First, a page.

There was shock and awe in my small orbit.
What was I thinking? Giving up a great career, good money, pensionable years, extended benefits. Surely I was mad. And, good Lord, what would I do with myself all day long? The answer to that last question was easy: Nothing. Make no mistake: There is pressure upon retirement to do otherwise. One must have a purpose. There shall be no wasting of the day, no lollygagging in the remaining years. After all, we are the pigs in the python, that unholy hump of slowly digesting populous on modern history’s timeline, the Midas-touched generation for whom all things were golden. Jobs, housing, pensions, health — our wealth has been measured, like none before us, by the twin gods of longevity and economic ease.
The covenant? Thou must not squander one single second of our good fortune.
And so, in order to fulfil our anthropological destiny, many of us continue to work past 65, perhaps still loving the work, perhaps needing the money, perhaps believing we are defined by a paycheque. Others retire but travel relentlessly, haunted by that silly bucket list. We journey to Machu Picchu and Iceland and Slovenia, coasting waterways on kitted-out barges, riding tough terrain on flimsy bicycles, and wearing unflattering fast-wicking Lycra and goofy toques, all the while testing the limits of our savings and knees ravaged by years of jogging.
And then there are those of us who retire and do nothing. Who gladly and boldly embrace idleness.
If I needed inspiration for loafing, it came from a now-gone cherished friend, who retired from a celebrated radio career and immediately transitioned to his lanai in Hawaii, beer in hand and hibernation in his heart. Dare to ask him how he was going to pass the time and he would scoff at the absurdity of the query: “What do you mean, what am I going to do? I am going to do nothing.”
And so, four years on, the art of my idleness is near fully perfected, and so delicious a state of being that to wake at dawn, with another weightless day ahead, is an endorphin rush like no other.
Oh, there is the morning routine of coffee and newspapers at the local café. The visits with Mom, who is 93 and still doing daily floor exercises. There are pies to bake, documentaries to watch, beaches to stroll, books to finish, family to spoil, sales to shop.
And really, wasn’t that the point of retiring? You work for 50 years, get the kids through piano lessons and acne, transfer your caretaking obligations to elderly parents and — if you are especially blessed — continue to nurture the astonishing love you have for your grandchildren.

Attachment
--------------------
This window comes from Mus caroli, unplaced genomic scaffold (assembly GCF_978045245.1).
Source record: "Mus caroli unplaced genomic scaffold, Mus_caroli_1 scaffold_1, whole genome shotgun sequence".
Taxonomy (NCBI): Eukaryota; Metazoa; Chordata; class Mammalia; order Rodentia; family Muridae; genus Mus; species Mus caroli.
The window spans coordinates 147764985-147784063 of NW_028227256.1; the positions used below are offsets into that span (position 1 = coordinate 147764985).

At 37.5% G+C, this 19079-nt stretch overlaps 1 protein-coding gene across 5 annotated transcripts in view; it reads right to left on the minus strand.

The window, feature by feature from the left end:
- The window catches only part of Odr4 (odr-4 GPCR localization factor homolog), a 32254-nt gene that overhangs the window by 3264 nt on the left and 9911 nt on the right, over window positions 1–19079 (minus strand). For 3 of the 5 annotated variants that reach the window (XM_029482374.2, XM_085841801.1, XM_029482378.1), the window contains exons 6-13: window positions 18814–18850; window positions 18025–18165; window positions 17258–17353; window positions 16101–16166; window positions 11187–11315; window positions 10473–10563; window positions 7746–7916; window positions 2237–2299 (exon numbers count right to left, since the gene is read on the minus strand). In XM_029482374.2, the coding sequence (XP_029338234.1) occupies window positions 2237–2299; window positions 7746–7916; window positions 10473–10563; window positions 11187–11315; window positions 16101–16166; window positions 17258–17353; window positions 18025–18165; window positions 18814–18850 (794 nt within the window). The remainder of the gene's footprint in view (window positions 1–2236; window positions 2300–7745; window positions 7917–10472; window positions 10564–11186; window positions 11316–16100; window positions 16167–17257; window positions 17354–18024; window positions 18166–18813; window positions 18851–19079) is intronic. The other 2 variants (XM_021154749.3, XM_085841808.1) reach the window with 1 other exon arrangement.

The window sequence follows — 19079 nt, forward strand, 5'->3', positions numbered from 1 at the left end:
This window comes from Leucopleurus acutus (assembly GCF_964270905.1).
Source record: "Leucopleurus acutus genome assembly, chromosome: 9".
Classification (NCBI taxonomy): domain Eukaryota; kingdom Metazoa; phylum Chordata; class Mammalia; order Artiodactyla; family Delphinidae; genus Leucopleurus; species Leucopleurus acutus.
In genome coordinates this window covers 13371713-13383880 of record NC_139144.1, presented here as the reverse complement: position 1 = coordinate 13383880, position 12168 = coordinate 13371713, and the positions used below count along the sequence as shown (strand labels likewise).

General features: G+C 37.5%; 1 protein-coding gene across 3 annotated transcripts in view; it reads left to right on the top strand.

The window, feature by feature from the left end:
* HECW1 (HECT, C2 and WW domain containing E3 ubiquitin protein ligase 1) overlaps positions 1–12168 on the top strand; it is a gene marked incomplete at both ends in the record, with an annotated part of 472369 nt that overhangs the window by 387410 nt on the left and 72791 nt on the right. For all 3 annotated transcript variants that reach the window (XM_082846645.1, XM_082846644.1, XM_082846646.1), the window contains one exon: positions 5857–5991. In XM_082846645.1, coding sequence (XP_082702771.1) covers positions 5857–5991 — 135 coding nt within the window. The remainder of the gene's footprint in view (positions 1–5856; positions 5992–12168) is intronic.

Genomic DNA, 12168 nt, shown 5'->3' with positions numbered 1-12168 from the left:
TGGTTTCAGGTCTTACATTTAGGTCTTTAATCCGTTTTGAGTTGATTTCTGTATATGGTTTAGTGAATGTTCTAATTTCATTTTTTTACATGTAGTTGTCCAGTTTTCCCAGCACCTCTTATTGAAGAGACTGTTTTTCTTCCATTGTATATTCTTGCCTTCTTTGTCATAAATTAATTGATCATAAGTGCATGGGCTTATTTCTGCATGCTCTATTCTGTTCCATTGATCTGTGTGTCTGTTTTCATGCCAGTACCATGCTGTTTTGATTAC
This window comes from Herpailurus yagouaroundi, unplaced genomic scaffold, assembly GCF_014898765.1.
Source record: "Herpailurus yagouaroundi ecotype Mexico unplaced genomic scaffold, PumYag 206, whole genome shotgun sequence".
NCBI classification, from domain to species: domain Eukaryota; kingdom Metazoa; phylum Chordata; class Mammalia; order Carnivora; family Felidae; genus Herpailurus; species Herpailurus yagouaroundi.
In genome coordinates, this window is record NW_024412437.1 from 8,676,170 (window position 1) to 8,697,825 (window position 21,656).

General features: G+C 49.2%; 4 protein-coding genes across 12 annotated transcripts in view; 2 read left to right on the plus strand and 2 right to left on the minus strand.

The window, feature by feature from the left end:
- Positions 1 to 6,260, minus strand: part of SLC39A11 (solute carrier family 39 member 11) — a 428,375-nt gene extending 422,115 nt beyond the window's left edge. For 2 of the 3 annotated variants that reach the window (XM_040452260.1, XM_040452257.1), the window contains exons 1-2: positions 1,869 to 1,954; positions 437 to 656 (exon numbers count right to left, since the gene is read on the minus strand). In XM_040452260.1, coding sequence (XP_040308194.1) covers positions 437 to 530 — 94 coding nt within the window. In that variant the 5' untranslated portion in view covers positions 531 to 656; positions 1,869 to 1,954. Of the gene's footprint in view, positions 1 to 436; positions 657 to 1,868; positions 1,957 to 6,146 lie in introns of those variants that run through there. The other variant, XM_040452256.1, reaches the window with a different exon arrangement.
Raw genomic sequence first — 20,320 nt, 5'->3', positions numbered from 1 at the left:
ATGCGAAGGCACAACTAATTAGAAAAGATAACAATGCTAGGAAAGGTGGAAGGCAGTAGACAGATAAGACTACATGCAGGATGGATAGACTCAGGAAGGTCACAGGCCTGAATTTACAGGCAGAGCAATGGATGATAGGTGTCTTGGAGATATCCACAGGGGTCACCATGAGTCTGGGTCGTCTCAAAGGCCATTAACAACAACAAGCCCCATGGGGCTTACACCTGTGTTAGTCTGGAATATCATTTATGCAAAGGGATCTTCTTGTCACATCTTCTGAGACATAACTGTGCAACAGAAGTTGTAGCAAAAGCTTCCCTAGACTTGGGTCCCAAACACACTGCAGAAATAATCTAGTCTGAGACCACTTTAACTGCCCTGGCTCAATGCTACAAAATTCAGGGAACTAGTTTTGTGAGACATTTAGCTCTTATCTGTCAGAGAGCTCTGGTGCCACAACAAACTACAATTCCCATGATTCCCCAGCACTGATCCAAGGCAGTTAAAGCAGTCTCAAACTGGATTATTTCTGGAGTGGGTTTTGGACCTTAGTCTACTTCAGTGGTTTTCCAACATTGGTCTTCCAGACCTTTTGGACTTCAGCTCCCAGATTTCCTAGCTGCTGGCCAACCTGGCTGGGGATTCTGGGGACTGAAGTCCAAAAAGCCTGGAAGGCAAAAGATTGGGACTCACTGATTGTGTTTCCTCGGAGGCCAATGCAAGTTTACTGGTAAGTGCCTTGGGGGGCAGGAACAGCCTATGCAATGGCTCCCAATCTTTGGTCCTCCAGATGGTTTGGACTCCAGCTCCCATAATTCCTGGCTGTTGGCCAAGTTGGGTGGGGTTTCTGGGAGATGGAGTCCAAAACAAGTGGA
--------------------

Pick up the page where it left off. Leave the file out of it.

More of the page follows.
Because when the day comes that your body is suddenly slow and what once mattered to you — like what people think or say — really doesn’t matter anymore, you realize that it’s time to do what you want to do, not what is expected of you.
So here’s to the idle life. It will surprise you how little guilt you feel, how easy it is to dismiss the non-believers. Because doing nothing might be the best thing you never thought you’d do.
Regina art school offers activities for home-bound – Regina Leader-Post
Carla Lorence finds calm in creativity.
But with her art school closed due to COVID-19 precautions, she’s had to focus her creative energy on something altogether different: how to continue offering students the classes that bring them enjoyment and calm.
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“Creativity has that, by nature — I mean, your brain kind of is able to just shut off for a little bit,” she says. “You’re just so focused on what your hand is trying to do that you can really just sort of block everything else out and just enjoy that time.”
Lorence, formerly an elementary school art teacher, opened the Cathedral Art School in 2013, providing a place for Regina residents to learn and practice their skills. An accomplished artist herself, Lorence is an instructor at the school, teaching students various art forms, such as drawing and pottery.
The studio offers classes and workshops to people of all ages, from pre-schoolers to seniors. Since opening, the school has grown and evolved, enabling Lorence to bring in other artists to teach and offer workshops.
Virtual arts listings for the week of April 6: The best performances, talks, art classes and more – CBC.ca
The widespread isolation and social distancing of COVID-19 has hit Canada’s arts communities as hard as any other. World premieres were cancelled, juggernaut Broadway imports were brought to heel, gallery shows big and small were shuttered and promising new works missed their first shot at finding an audience.
But Canadian artists are a resilient bunch. Without skipping a beat, they’ve taken to the virtual stages that the rest of us are glued to 24/7. And we’re here to help you find them!
Each week, CBC Arts will put out a new list of the best live streams, art classes, talk series, festivals and more. (Our friends at CBC Music are keeping track of live streamed concerts, and over at CBC Books they’ve got a list of online children’s book readings.)
Know about a great event coming up? Drop us a line at email@example.com.
- DLT Theatre (ongoing): Together with Istituto Italiano di Cultura, DLT is launching “Theatre On-Call,” a festival of performances that occur over the phone. All performances will run on a Pay What You Can basis. On Monday March 23 at 8pm, Theatre On-Call will offer its third performance: “Decameron Today.”
- David Foster and Katharine McPhee Foster (ongoing, 8:30pm ET nightly): Actor and musician Katharine McPhee Foster and her husband, the Grammy-winning music producer David Foster, perform live at the piano in their home. Oh, and they’re taking requests.
- Iso-Late Night (6pm ET Wednesdays and Sundays, ongoing): Toronto comedians Courtney Gilmour and Dan Curtis Thompson are joining forces twice a week on Instagram Live for a late talk show for COVID-19 times, featuring segments, games, remote giveaways and special remote guests.
- Citadel Theatre (ongoing): Edmonton’s Citadel Theatre is presenting the “Citadel Stuck in the House Series,” a series of live performances from Edmonton artists who have lost income due to cancelled projects or gigs.